• The changing nature of ‘best practice’ for the A+D community involved in the healthcare sector
  • The role A+D can play in responding to the needs of all stakeholders from patient through to practitioner
  • How the A+D community can leverage its creative input to alleviate strains upon the provision of health in our region in the near and distant future

We are excited to announce the three distinguished and talented speakers that will make up the breakfast panel discussion.

Lisa Biddiscombe – The Peppermint Room

Lisa is an Interior Designer with over 20 years experience, with a passion for childcare, health, aged care, education and corporate sectors. Creativity, strong relationships and collaboration are the hallmarks of her approach to all projects.

Graduating from Queensland University of Technology with Honors in 1995, Lisa worked for Nettleton Tribe Partnership (Brisbane) and Bligh Voller Nield (Canberra) where she developed a complete range of design, documentation and project coordination skills whilst working on Government and Private Business projects.

While starting a family, Lisa was invited to lecture at CIT which lead to nearly 10 years of teaching and mentoring Interior Design and Building Design students; eventually becoming the course co-ordinator for these programs. Lisa still has a passion for teaching.

Lisa was approached to manage The Peppermint Room in 2012 and this fit with her desire to ensure her teaching material was still relevant to the developing interior design industry.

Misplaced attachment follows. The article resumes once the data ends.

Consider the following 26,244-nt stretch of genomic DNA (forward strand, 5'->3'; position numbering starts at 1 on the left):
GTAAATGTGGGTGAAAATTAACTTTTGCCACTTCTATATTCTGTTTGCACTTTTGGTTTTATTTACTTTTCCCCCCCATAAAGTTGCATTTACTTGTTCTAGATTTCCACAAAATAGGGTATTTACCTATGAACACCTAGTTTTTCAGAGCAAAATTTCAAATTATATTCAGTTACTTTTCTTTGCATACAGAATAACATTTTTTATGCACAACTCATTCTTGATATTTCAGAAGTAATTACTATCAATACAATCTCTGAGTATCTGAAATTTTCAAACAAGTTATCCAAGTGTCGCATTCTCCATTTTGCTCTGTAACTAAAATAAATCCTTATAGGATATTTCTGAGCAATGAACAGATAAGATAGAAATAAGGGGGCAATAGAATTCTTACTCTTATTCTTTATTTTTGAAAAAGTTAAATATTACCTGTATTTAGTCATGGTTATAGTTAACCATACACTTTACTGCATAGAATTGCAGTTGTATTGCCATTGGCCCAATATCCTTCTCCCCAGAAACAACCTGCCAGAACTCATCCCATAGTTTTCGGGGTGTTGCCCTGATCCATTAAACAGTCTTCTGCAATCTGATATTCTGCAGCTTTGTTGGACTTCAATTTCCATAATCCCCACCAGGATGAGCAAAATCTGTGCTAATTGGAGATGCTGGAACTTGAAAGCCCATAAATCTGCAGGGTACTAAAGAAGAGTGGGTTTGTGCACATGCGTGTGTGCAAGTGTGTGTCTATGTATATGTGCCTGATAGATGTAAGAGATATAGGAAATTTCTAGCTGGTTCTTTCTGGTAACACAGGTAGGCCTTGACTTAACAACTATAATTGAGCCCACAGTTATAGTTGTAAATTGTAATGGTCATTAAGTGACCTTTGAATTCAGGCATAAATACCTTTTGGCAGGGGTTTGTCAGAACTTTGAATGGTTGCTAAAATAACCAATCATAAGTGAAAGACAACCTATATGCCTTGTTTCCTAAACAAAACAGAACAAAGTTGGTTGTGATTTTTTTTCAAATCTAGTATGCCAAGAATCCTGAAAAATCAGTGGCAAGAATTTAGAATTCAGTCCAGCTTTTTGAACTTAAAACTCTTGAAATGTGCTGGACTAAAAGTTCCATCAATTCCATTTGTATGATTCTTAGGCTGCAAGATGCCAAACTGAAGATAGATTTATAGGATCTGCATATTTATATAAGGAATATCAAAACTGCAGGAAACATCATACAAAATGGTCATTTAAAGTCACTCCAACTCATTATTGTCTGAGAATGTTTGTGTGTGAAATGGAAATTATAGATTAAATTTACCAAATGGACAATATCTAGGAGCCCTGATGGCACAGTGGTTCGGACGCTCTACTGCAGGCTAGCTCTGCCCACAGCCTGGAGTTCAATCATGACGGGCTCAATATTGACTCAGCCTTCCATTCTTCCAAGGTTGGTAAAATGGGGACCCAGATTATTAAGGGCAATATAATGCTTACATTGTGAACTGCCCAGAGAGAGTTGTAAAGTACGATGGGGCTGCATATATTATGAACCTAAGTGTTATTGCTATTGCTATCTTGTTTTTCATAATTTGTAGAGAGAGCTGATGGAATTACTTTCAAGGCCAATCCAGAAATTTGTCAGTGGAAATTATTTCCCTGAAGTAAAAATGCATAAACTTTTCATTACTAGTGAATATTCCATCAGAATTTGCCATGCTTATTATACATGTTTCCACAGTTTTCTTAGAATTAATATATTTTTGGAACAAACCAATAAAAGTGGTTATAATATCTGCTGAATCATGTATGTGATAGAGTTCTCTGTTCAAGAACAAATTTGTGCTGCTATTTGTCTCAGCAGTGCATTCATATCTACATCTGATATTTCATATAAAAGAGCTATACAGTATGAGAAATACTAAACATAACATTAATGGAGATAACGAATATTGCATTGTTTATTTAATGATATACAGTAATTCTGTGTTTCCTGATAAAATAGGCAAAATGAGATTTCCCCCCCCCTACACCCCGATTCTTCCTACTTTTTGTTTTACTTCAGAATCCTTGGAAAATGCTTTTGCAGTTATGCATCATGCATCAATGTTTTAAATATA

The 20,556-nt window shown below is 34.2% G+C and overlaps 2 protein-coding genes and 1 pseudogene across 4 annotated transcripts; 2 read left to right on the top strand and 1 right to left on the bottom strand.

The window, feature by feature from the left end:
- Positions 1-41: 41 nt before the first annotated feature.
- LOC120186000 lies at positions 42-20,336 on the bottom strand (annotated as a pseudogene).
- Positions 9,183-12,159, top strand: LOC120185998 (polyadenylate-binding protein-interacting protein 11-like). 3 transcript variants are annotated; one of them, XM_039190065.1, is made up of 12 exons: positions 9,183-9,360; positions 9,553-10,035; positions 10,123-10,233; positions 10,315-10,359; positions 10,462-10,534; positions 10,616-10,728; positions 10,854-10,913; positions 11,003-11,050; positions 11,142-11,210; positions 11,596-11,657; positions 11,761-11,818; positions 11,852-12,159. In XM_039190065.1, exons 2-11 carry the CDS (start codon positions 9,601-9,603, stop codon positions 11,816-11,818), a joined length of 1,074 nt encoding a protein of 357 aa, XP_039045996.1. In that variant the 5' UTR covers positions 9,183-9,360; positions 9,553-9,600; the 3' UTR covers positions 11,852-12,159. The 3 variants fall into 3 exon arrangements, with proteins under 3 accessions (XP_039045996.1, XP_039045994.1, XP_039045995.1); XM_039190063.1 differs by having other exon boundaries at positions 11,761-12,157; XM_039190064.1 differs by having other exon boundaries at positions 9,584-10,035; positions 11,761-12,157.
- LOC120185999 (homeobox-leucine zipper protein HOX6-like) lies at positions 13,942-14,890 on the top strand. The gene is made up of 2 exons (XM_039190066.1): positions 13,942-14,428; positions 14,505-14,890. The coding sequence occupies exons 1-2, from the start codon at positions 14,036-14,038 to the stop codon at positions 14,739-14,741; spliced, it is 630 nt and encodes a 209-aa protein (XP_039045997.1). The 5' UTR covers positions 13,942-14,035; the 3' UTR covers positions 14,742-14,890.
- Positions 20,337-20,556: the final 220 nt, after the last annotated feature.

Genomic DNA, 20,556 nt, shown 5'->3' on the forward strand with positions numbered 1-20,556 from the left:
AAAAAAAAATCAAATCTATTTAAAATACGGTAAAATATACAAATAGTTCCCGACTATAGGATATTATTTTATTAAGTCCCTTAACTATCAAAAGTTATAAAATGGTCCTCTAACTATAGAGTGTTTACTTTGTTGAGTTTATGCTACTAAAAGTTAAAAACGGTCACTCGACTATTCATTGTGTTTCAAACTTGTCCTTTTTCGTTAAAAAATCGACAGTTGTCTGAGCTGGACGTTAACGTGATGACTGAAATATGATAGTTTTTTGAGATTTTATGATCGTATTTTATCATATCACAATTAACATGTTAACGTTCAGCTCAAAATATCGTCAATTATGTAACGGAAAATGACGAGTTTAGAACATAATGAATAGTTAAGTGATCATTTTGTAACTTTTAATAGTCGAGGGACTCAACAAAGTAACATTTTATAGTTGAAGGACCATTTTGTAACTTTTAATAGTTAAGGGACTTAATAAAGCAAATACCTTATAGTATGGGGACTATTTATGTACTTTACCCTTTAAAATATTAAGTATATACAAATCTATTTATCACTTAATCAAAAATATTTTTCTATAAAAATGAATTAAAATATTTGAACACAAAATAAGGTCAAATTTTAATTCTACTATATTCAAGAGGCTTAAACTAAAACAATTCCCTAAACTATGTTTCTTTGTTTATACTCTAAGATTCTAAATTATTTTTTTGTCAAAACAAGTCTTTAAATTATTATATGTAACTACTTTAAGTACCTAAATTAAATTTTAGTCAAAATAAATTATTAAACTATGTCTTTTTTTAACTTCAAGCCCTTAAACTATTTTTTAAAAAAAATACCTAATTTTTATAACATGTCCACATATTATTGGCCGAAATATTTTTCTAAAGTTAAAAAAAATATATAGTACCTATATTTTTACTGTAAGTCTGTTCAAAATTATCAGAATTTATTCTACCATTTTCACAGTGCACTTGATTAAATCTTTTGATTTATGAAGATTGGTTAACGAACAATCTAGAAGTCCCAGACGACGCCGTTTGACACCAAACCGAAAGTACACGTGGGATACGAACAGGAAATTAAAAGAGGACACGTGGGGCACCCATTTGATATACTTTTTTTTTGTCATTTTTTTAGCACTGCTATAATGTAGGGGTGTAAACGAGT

In 2013 Lisa became a Director of SQC Architecture (the parent company of TPR) and is now focused on the development of The Peppermint Room, including her business acumen and team leadership.

Vanessa Brady – ACT Government

Vanessa has 18 years commercial property experience in senior client side roles in project management and program management. She is also experienced in change management and delivery of complex programs and projects, including the commissioning of health facilities.

Working directly in the delivery of healthcare environments both in an acute and community setting having been Project Director for the Staging and Decanting Bundle, Canberra Hospital Essential Works, Dhulwa Mental Health Unit, and recently the Executive Director for the University of Canberra Public Hospital.

Vanessa has mostly recently established a program management office within ACT Health to manage the $1.2 billion investment planned for health projects in the ACT, which are to be delivered over the next 5 years.  The scope of this investment program includes acute health, community health, mental health and justice health projects spread across the geographic region of Canberra.